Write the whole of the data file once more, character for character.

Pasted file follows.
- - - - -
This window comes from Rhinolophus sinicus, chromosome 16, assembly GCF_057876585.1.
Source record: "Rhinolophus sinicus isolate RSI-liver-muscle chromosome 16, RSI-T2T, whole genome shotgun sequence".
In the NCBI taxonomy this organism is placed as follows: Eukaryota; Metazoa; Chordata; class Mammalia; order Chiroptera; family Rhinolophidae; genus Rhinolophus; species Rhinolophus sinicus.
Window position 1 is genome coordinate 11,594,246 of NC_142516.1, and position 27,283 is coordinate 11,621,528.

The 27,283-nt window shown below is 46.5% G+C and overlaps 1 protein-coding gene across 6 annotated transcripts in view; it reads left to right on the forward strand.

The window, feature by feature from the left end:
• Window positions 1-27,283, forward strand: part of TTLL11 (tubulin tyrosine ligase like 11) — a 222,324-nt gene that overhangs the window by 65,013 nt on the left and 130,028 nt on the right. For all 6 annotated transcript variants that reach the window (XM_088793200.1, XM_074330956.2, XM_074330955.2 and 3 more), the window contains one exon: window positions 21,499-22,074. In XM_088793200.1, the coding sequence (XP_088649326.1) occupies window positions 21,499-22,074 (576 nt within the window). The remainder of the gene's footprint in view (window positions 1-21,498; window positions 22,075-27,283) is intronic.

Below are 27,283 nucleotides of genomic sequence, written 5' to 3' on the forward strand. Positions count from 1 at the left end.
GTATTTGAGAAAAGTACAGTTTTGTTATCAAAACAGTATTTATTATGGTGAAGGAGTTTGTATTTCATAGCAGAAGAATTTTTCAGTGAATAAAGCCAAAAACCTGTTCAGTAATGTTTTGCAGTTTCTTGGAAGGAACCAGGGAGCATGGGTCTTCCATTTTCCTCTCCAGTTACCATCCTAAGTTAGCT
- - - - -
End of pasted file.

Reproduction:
This window comes from Rhinolophus sinicus, chromosome 16, assembly GCF_057876585.1.
Source record: "Rhinolophus sinicus isolate RSI-liver-muscle chromosome 16, RSI-T2T, whole genome shotgun sequence".
In the NCBI taxonomy this organism is placed as follows: Eukaryota; Metazoa; Chordata; class Mammalia; order Chiroptera; family Rhinolophidae; genus Rhinolophus; species Rhinolophus sinicus.
Window position 1 is genome coordinate 11,594,246 of NC_142516.1, and position 27,283 is coordinate 11,621,528.

The 27,283-nt window shown below is 46.5% G+C and overlaps 1 protein-coding gene across 6 annotated transcripts in view; it reads left to right on the forward strand.

The window, feature by feature from the left end:
• Window positions 1-27,283, forward strand: part of TTLL11 (tubulin tyrosine ligase like 11) — a 222,324-nt gene that overhangs the window by 65,013 nt on the left and 130,028 nt on the right. For all 6 annotated transcript variants that reach the window (XM_088793200.1, XM_074330956.2, XM_074330955.2 and 3 more), the window contains one exon: window positions 21,499-22,074. In XM_088793200.1, the coding sequence (XP_088649326.1) occupies window positions 21,499-22,074 (576 nt within the window). The remainder of the gene's footprint in view (window positions 1-21,498; window positions 22,075-27,283) is intronic.

Below are 27,283 nucleotides of genomic sequence, written 5' to 3' on the forward strand. Positions count from 1 at the left end.
GTATTTGAGAAAAGTACAGTTTTGTTATCAAAACAGTATTTATTATGGTGAAGGAGTTTGTATTTCATAGCAGAAGAATTTTTCAGTGAATAAAGCCAAAAACCTGTTCAGTAATGTTTTGCAGTTTCTTGGAAGGAACCAGGGAGCATGGGTCTTCCATTTTCCTCTCCAGTTACCATCCTAAGTTAGCT